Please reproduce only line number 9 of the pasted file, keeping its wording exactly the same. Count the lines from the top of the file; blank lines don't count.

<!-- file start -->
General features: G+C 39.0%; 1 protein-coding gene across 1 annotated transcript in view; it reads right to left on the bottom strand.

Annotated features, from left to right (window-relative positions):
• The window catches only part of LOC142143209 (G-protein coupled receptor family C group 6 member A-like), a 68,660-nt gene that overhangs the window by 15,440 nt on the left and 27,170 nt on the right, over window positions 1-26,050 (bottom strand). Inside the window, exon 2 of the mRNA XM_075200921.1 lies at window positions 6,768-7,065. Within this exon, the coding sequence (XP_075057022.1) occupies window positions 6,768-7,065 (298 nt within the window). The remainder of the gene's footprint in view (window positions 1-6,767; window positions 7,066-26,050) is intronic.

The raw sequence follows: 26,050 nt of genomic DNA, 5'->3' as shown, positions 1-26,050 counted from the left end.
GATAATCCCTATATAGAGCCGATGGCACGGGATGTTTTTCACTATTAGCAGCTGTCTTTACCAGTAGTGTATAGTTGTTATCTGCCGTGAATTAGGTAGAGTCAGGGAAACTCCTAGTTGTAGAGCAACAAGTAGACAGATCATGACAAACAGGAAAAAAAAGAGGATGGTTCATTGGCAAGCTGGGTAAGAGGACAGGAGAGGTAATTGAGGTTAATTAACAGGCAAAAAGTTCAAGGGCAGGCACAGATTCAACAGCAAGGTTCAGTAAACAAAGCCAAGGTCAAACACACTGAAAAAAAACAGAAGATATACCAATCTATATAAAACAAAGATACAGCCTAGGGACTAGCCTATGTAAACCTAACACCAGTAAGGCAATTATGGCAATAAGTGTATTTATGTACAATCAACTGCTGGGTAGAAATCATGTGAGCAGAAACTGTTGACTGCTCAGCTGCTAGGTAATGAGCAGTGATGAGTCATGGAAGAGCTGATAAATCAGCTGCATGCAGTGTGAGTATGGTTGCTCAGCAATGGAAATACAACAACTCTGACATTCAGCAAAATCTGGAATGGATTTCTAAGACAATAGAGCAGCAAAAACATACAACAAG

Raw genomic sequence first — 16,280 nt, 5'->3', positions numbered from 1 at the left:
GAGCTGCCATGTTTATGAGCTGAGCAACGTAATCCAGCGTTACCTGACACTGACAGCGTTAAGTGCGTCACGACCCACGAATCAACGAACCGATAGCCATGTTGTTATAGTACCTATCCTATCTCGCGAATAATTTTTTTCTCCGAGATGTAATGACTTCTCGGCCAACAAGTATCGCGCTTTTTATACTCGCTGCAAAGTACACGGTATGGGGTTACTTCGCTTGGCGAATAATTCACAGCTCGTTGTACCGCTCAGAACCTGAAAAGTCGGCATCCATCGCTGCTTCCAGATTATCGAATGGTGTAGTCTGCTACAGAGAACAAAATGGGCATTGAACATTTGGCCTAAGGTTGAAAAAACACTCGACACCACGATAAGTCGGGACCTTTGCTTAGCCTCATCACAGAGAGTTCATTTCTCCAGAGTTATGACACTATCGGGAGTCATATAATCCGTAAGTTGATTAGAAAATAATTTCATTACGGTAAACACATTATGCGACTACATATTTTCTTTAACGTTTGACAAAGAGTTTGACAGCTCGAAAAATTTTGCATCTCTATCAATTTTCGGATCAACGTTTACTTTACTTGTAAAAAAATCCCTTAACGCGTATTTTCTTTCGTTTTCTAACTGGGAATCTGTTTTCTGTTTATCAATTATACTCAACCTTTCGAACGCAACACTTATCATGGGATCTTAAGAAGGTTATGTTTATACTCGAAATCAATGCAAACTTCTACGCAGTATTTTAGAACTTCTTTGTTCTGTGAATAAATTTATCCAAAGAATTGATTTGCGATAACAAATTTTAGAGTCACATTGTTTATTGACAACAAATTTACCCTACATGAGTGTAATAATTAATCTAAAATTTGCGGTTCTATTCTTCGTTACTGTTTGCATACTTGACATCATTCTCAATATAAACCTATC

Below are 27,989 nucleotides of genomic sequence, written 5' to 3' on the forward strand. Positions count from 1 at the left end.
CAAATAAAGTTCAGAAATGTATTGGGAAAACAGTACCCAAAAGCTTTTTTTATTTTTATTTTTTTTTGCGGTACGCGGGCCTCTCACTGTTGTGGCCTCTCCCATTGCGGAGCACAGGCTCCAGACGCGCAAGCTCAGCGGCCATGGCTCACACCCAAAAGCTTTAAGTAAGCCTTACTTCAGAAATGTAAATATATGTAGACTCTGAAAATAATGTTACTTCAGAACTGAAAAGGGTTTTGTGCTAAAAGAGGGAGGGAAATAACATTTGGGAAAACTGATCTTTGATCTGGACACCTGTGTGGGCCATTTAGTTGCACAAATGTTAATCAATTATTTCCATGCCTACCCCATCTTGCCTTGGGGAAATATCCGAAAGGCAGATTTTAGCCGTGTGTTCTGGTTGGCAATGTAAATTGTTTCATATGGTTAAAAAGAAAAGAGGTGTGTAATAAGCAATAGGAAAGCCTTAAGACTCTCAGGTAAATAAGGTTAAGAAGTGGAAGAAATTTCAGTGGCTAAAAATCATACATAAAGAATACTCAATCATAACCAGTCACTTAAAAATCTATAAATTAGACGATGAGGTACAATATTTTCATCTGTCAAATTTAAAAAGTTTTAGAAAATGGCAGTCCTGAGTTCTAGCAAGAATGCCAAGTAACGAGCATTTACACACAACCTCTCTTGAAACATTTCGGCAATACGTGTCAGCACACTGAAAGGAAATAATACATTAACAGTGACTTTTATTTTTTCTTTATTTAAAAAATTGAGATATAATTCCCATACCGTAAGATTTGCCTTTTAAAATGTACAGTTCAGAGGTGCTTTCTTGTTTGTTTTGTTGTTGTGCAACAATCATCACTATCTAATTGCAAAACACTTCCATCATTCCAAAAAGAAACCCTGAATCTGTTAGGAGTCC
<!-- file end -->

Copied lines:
CAAATAAAGTTCAGAAATGTATTGGGAAAACAGTACCCAAAAGCTTTTTTTATTTTTATTTTTTTTTGCGGTACGCGGGCCTCTCACTGTTGTGGCCTCTCCCATTGCGGAGCACAGGCTCCAGACGCGCAAGCTCAGCGGCCATGGCTCACACCCAAAAGCTTTAAGTAAGCCTTACTTCAGAAATGTAAATATATGTAGACTCTGAAAATAATGTTACTTCAGAACTGAAAAGGGTTTTGTGCTAAAAGAGGGAGGGAAATAACATTTGGGAAAACTGATCTTTGATCTGGACACCTGTGTGGGCCATTTAGTTGCACAAATGTTAATCAATTATTTCCATGCCTACCCCATCTTGCCTTGGGGAAATATCCGAAAGGCAGATTTTAGCCGTGTGTTCTGGTTGGCAATGTAAATTGTTTCATATGGTTAAAAAGAAAAGAGGTGTGTAATAAGCAATAGGAAAGCCTTAAGACTCTCAGGTAAATAAGGTTAAGAAGTGGAAGAAATTTCAGTGGCTAAAAATCATACATAAAGAATACTCAATCATAACCAGTCACTTAAAAATCTATAAATTAGACGATGAGGTACAATATTTTCATCTGTCAAATTTAAAAAGTTTTAGAAAATGGCAGTCCTGAGTTCTAGCAAGAATGCCAAGTAACGAGCATTTACACACAACCTCTCTTGAAACATTTCGGCAATACGTGTCAGCACACTGAAAGGAAATAATACATTAACAGTGACTTTTATTTTTTCTTTATTTAAAAAATTGAGATATAATTCCCATACCGTAAGATTTGCCTTTTAAAATGTACAGTTCAGAGGTGCTTTCTTGTTTGTTTTGTTGTTGTGCAACAATCATCACTATCTAATTGCAAAACACTTCCATCATTCCAAAAAGAAACCCTGAATCTGTTAGGAGTCC